A clever blogger has uncovered another scam having to do with online review postings, this time on Amazon.com. The Daily Background stumbled across on online offer from a Belkin sales rep to pay 65¢ to anyone who was willing to write a five-star review of a Belkin product in the product review section of the online superstore.
The bribery offer was posted on Mechanical Turk, a site that offers a pittance to anyone who's willing to do a task that automation can't do, like, say, writing reviews of Belkin's electronics products as if they were actually genuine. Thoughtfully, the rep offered some easy guidelines for posting false raves. Suggestions like "write as if you own the product and are using it," and "mark any other negative reviews as 'not helpful'."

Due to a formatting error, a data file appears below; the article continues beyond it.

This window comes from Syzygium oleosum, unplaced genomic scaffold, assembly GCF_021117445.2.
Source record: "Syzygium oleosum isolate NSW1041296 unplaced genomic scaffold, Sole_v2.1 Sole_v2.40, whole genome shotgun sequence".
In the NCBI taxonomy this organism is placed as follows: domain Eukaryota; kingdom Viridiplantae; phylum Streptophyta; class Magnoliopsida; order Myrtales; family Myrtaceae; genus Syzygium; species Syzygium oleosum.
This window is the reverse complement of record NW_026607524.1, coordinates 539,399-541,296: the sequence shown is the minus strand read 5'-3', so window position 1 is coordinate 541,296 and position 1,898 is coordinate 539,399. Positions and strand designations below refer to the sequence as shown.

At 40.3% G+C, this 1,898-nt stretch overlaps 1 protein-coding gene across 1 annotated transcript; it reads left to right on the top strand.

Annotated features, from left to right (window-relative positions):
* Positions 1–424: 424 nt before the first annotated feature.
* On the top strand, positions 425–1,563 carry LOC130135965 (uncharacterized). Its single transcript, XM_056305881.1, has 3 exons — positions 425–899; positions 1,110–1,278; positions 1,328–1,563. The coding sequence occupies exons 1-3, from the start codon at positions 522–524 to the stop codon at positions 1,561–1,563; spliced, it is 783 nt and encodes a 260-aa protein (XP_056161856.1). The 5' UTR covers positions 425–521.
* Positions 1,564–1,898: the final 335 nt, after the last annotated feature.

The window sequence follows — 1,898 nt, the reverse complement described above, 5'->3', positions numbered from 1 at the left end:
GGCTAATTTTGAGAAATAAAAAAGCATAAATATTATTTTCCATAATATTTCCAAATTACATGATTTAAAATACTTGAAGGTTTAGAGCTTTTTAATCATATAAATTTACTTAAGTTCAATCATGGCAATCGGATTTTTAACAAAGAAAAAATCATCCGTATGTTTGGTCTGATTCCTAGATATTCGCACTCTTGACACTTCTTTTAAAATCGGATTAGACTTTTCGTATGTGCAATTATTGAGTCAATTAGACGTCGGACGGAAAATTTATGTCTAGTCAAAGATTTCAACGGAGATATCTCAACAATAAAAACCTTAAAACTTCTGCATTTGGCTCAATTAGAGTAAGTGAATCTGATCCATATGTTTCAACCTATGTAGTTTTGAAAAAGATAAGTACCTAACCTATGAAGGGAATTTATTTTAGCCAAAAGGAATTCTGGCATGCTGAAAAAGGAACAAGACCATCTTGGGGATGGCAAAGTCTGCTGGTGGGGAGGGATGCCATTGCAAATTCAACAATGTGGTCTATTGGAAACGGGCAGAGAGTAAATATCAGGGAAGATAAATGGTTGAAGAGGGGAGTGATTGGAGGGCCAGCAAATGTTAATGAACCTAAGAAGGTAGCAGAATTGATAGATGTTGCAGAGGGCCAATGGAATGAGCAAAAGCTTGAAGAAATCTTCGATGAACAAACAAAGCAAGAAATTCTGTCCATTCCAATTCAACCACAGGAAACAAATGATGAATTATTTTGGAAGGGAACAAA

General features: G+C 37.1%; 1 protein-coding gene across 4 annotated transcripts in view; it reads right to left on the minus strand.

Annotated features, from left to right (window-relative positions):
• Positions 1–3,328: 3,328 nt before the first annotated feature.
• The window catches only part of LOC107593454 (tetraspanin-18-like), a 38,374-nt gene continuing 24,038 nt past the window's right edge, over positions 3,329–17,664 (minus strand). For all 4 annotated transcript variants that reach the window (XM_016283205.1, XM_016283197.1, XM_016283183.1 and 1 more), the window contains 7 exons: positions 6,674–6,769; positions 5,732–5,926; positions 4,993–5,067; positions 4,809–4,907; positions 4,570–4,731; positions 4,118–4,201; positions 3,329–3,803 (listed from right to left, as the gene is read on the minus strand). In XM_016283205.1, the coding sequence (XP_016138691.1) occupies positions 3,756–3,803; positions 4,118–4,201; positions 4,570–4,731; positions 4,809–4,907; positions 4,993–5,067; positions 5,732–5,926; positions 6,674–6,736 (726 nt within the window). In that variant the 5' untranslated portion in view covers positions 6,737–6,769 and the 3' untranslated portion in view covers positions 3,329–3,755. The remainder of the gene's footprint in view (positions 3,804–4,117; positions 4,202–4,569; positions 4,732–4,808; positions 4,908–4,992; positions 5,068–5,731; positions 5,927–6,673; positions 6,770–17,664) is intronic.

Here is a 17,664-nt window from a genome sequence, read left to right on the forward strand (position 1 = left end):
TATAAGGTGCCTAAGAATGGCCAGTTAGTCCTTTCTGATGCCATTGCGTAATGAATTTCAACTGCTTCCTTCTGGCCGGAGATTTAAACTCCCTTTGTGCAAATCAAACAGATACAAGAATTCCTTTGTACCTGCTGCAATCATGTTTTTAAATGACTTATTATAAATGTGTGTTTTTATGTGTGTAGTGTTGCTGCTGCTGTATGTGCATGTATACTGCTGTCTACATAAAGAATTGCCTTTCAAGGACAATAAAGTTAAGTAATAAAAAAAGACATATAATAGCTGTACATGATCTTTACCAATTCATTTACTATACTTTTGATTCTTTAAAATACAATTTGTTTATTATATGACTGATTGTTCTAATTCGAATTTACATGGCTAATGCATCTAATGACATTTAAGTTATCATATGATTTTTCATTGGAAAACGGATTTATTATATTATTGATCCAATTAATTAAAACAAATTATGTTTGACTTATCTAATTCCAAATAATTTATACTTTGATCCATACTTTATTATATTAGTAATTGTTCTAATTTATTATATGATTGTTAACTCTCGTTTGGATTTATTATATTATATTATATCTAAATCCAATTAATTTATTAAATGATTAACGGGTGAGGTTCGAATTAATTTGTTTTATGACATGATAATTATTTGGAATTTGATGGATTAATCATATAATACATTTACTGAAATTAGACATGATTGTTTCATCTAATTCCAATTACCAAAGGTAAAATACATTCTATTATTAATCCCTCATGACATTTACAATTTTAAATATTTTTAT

It would be nice to think that this sort of thing doesn't happen very much, and naturally Belkin's official response was outrage, I say, outrage! But of course we'd be fooling ourselves if we thought that this sort of thing was rare, and as this incident proves, ballot boxes can easily be stuffed even if the company that benefits most, and the website that hosts the reviews, don't sanction it.
The solution grows murkier when you realize that as websites buy other websites, they all have vested interests in promoting sales. For example, TripAdvisor, a popular hotel review site, is owned by Expedia, which stands to make a buck if you book a room at one of its hotels. I'm not accusing Expedia of orchestrating positive reviews, but I can say one thing: Good reviews can translate into more bookings. (Mechanical Turk, incidentally, is owned by Amazon.)
The history of the interwebs is full of incidents of fraudulent reviews, and so far, most of the hosting websites either aren't interested in policing them seriously or they haven't come up with effective methods of preventing them. Until that happens, I encourage you to come up with an effective method for not believing them and not relying on them.
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